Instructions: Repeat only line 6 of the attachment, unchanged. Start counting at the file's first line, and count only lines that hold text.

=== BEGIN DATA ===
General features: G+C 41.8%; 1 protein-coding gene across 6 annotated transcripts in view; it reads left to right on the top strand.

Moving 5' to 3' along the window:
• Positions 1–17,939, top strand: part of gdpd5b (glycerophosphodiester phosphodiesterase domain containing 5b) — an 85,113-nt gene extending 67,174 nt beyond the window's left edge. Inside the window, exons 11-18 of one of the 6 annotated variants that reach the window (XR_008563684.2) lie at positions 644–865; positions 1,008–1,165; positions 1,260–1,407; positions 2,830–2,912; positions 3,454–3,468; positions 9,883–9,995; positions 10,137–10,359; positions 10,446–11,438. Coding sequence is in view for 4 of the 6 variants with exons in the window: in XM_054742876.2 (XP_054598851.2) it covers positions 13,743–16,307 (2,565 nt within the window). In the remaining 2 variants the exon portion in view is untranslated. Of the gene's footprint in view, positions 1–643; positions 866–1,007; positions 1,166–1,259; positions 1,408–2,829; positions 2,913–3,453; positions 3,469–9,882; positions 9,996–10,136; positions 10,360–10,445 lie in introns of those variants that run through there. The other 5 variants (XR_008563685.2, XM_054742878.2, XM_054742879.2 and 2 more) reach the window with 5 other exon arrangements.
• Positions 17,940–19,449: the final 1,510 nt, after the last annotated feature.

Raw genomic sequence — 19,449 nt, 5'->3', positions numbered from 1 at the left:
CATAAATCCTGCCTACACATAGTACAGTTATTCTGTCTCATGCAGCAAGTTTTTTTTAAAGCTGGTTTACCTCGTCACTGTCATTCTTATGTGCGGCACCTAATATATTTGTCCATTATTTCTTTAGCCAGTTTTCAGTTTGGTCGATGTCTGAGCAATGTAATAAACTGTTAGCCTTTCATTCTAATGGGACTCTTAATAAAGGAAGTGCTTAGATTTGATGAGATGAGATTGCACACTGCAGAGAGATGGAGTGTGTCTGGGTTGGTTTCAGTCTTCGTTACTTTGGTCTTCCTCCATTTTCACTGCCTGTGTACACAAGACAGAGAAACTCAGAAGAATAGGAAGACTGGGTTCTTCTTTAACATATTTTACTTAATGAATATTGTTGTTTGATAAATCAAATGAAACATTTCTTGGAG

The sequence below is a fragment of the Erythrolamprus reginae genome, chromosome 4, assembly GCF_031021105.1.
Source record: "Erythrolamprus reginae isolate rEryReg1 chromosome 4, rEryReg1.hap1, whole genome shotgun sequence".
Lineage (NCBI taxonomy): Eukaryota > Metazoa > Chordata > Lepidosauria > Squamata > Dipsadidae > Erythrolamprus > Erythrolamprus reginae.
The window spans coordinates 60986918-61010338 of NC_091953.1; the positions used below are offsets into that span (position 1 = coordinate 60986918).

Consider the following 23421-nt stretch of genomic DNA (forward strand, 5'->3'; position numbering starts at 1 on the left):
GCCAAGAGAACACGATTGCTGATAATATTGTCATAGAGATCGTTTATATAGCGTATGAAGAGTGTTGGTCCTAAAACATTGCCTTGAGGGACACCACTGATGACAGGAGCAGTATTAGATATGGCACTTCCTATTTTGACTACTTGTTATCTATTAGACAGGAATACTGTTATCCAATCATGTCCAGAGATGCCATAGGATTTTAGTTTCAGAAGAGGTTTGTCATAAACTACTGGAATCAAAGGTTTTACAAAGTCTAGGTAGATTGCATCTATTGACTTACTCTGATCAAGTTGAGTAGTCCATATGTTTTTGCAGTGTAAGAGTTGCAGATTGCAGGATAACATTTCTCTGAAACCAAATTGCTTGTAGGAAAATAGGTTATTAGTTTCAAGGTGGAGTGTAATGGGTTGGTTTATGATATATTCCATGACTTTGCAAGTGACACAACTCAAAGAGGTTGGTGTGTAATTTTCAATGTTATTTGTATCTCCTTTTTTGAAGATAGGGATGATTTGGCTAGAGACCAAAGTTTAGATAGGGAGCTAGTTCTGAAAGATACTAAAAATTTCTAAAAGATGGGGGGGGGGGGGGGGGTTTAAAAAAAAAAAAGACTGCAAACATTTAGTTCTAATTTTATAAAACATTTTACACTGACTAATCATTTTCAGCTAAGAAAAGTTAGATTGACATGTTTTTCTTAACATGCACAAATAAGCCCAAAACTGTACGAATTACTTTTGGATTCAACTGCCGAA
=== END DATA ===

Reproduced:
CATAAATCCTGCCTACACATAGTACAGTTATTCTGTCTCATGCAGCAAGTTTTTTTTAAAGCTGGTTTACCTCGTCACTGTCATTCTTATGTGCGGCACCTAATATATTTGTCCATTATTTCTTTAGCCAGTTTTCAGTTTGGTCGATGTCTGAGCAATGTAATAAACTGTTAGCCTTTCATTCTAATGGGACTCTTAATAAAGGAAGTGCTTAGATTTGATGAGATGAGATTGCACACTGCAGAGAGATGGAGTGTGTCTGGGTTGGTTTCAGTCTTCGTTACTTTGGTCTTCCTCCATTTTCACTGCCTGTGTACACAAGACAGAGAAACTCAGAAGAATAGGAAGACTGGGTTCTTCTTTAACATATTTTACTTAATGAATATTGTTGTTTGATAAATCAAATGAAACATTTCTTGGAG